1. William Collnam or Collman, the copyist of E who preserved the four-play scheme described in Appendix I, also preserved an imperfect transcript of the musical setting of Preces Deo Fundamus, the song performed at the end of the first Action, which he ascribes to “Mr. Bird.” It looks as if Collnam took the trouble to collect whatever ancillary documents pertinent to the production of Richardus Tertius he could find, a task that may have been facilitated by the fact that he was a member of Legge’s own college. If he was successful in finding the music for Preces Deo Fundamus, he did not have similar luck in the case of Festum Diem Colamus, the concluding song of the second Action, or of whatever music was performed at the end of the third (I have discussed this in an appropriate note). This music (not reproduced here, since it is readily available elsewhere) NOTE 1 has been analyzed by a musicologist: NOTE 2
The “triplex” part of the music for these words is written out in complete form. No more than three bars and a half of the “medius” part appears with it, and no other part at all. Seeing the word “triplex,” Smith described the music as a song for three voices. This was an entirely erroneous assumption. The term “triplex” was commonly employed for the soprano, or top voice, even when the music was written for as many as five or six voices. It is almost certain that Byrd was here writing for five voices; three voices would have been quite unworthy of the occasion, especially as a full choir was available with choristers and singing-men…Moreover, the fragment of the music as given in the manuscript makes it abundantly clear that more than the addition of the bass voice to the triplex is needed to complete the first chord. The style is evidently ecclesiastical, the second section being homophonic in treatment.
2. The music preserved by Collnam has no especial merit, but acquires a certain interest because it is generally accepted that “Mr. Bird” is the celebrated composer William Byrd. NOTE 3 Although many authorities seem willing to think that he contributed the incidental music for Richardus Tertius, evidently nobody has suggested why Byrd, who had no Cambridge connections and who at the time was lying low at his countryside home of Harlington in West Middlesex in order to avoid prosecution for his Catholicism, should have done so. Then too, the difference between the present music and that undoubtedly written by Byrd for plays (notably for Tancred and Gismunda, written by Robert Wilmot and others for production in the Inner Temple in 1567/68) is striking. The latter music is florid and expressive. Evidently Byrd took an interest in writing such music for pathetic dramatic situations. But it is hard to see what interest he would take in supplying a musical accompaniment for the public humiliation of Mistress Jane Shore, and it is equally difficult to appreciate why the players of St. John’s College would go so far afield to recruit a composer for what is no more than a simple processional song that could readily be cobbled together by any competent musician (both the similar meter and that the fact that it too is a processional song suggest that the music for the second Action must have been very similar). So there are powerful reasons for querying the identification of “Mr. Byrd” as William Byrd, especially because there was a contemporary Cambridge musician of the same name.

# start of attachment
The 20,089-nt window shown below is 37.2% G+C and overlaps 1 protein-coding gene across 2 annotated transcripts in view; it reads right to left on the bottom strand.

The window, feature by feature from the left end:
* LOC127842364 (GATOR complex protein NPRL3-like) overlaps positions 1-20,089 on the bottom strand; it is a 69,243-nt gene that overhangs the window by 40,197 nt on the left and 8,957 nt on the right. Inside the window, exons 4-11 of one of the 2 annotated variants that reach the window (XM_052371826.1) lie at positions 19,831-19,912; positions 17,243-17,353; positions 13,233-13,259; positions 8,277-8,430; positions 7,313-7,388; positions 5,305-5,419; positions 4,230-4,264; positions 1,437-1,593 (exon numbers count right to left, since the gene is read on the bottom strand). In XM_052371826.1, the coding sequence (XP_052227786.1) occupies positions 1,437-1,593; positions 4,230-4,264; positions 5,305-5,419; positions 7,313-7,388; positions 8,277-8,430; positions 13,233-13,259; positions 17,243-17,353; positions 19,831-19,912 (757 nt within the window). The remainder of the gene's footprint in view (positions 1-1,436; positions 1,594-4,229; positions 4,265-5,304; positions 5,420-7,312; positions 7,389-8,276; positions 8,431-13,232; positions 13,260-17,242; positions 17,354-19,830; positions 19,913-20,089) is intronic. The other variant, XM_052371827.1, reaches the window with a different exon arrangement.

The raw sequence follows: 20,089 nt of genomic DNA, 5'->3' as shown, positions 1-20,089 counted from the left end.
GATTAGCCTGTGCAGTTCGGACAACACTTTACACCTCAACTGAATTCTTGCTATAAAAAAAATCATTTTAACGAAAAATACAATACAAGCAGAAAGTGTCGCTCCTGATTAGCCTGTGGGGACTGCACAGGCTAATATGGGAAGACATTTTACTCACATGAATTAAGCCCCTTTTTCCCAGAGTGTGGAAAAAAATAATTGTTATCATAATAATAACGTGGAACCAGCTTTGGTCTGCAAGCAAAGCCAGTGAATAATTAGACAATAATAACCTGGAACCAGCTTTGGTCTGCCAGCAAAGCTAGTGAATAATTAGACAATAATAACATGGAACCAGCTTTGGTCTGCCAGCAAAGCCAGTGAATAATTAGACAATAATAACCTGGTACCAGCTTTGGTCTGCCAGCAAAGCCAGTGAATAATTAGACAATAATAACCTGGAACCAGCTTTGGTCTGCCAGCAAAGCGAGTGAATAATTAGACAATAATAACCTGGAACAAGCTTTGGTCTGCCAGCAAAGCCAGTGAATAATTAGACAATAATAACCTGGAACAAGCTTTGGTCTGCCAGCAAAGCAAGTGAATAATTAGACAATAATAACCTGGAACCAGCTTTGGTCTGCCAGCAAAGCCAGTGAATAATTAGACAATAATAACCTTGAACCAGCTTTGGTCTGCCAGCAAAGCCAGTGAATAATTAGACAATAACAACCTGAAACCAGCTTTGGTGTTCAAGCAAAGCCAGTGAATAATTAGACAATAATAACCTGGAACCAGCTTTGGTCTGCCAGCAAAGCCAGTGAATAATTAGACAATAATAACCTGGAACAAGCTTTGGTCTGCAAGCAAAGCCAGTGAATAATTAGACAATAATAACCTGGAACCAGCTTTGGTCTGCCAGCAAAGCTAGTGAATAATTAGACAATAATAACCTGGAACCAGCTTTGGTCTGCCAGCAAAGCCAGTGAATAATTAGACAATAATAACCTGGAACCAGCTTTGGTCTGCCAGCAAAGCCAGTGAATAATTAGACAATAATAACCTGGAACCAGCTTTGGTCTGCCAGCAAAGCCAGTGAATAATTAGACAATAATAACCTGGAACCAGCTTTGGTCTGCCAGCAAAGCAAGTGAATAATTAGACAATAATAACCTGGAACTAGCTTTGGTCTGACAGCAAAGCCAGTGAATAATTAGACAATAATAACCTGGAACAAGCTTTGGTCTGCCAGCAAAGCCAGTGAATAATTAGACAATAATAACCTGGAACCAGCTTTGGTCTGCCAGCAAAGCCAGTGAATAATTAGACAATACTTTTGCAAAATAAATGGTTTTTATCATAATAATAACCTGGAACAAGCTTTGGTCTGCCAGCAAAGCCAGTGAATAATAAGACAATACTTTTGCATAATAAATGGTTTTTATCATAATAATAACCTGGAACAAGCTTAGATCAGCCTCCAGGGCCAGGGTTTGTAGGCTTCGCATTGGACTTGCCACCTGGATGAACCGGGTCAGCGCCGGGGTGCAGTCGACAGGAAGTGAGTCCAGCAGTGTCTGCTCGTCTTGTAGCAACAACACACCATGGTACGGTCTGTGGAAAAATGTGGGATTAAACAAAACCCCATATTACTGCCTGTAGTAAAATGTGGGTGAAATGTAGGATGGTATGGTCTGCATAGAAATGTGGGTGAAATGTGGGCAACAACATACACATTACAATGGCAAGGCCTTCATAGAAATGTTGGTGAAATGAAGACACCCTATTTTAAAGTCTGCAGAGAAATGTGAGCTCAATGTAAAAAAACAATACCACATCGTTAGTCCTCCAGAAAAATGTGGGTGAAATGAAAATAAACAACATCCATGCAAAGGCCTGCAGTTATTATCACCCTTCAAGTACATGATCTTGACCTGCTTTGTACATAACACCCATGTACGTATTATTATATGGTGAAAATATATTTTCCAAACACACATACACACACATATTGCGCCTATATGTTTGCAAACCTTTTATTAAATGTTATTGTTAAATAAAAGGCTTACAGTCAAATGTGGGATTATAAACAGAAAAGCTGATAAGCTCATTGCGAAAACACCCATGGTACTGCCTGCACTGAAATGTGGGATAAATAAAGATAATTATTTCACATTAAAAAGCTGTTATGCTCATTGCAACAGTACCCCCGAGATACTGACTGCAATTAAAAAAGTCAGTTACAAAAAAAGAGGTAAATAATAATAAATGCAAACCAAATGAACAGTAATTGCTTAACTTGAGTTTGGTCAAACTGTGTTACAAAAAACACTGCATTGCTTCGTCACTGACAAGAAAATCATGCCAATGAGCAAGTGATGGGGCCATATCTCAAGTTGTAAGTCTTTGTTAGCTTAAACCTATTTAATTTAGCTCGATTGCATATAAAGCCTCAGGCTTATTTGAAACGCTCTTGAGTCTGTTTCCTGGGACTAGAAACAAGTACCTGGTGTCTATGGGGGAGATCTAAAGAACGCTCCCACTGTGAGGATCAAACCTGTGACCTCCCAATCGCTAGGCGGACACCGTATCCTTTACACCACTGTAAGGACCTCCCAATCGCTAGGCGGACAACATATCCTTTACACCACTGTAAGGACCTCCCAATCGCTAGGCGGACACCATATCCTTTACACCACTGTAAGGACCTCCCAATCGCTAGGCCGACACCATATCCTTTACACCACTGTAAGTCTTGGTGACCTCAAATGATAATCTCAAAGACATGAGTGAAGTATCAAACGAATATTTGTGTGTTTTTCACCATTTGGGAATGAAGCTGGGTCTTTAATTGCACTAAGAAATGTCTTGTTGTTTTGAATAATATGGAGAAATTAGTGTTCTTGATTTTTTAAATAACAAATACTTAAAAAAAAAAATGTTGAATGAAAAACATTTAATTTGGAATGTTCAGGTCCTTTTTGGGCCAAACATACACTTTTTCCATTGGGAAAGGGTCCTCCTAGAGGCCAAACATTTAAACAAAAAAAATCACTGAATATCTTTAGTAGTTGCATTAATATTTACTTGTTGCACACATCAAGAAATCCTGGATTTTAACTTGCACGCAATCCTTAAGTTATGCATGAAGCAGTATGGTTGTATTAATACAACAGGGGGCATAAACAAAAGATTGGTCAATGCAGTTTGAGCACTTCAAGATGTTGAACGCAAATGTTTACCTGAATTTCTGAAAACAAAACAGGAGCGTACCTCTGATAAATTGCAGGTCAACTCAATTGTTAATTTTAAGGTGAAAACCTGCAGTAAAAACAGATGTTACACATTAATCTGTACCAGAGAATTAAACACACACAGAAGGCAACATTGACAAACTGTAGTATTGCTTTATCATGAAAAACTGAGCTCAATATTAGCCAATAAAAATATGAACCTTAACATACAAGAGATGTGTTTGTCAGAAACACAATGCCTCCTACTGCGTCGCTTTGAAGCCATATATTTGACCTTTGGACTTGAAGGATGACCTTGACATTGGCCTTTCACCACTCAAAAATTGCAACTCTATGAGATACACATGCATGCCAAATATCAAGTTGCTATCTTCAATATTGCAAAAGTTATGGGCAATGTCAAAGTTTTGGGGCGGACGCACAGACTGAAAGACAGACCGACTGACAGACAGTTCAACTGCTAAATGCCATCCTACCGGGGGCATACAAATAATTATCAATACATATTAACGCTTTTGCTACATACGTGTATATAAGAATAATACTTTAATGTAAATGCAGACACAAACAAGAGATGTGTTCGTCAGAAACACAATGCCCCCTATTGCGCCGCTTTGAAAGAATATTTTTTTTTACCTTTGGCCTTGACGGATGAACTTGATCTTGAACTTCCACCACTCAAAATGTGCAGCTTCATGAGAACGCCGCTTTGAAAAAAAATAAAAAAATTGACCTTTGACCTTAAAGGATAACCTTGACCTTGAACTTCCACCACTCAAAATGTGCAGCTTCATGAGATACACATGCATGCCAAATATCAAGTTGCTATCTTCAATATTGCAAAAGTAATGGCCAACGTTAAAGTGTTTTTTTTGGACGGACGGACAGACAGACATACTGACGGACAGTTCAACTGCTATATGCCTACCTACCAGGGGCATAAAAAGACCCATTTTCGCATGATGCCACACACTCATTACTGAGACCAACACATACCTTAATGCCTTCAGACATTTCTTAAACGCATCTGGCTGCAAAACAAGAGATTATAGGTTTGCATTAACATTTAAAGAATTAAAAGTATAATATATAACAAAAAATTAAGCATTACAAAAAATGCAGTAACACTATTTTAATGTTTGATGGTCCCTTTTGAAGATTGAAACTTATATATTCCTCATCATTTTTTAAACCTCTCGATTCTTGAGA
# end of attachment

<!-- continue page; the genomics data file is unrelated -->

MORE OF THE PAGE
3. The final stage direction for the Second Action specifies that the song Festum Diem Colamus is to be performed with instruments. Surely the instrumental music (which must have doubled the vocal lines, probably with some stanzas played just by the instruments for purposes of “stretching”) was provided by the so-called Cambridge Wait. This was a guild-like company of musicians employed by the municipality, who regularly supplied instrumental music for plays and other collegiate and University functions. NOTE 4 During the Elizabethan period these Wait became divided into two or more separate and rival companies, and beginning in 1582/3 one of these companies, headed by a certain William Bird, achieved a near-monopoly on providing services to the Universities for a decade. If local professionals performed music for dramas and other academical occasions, it is likely that they sometimes wrote the music they played — the production of such stuff as Festum Diem Colamus would scarcely have taxed their abilities — and it is not unlikely that a musician who rose to prominence in 1582 would have been active there for some time before.
4. Little need by said of the suggestion by Dr. E. W. Naylor (cited without visible disapproval by Fellowes in the course of his 1948 discussion) that William Byrd’s keyboard piece “The Ghost” (Fitzwilliam Virginal Book nr. 162) was written as prelude to the entry to the ghost of Edward IV in Richardus Tertius. The trilogy contains no such spectral apparition but, if it did, it is highly unlikely that the royal ghost would have made his appearance to the accompaniment of a sprightly dance tune.
NOTE 1 A facsimile of the ms. version of this setting is given by Lordi (p. 539). The song was first published by J. Stafford Smith, Musica Antiqua 3 (1812). For Byrd’s theatrical music cf. Edmund H. Fellowes, The Collected Works of William Byrd as revised by Thurston Dart et al. (London, 1962), vol. XVI.
NOTE 2 Edmond H. Fellowes, William Byrd (second ed., Oxford, 1948) 168. For a discussion of Byrd’s music for the theater generally, cf. pp. 165-69.
NOTE 3 By Fellowes in both works cited above and in the list of Byrd’s works in the New Grove Dictionary of Music and Musicians.
NOTE 4 For the Cambridge Wait cf. Nelson, II.738-45. For Bird their leader cf. ib. II.1003 and also index s. v.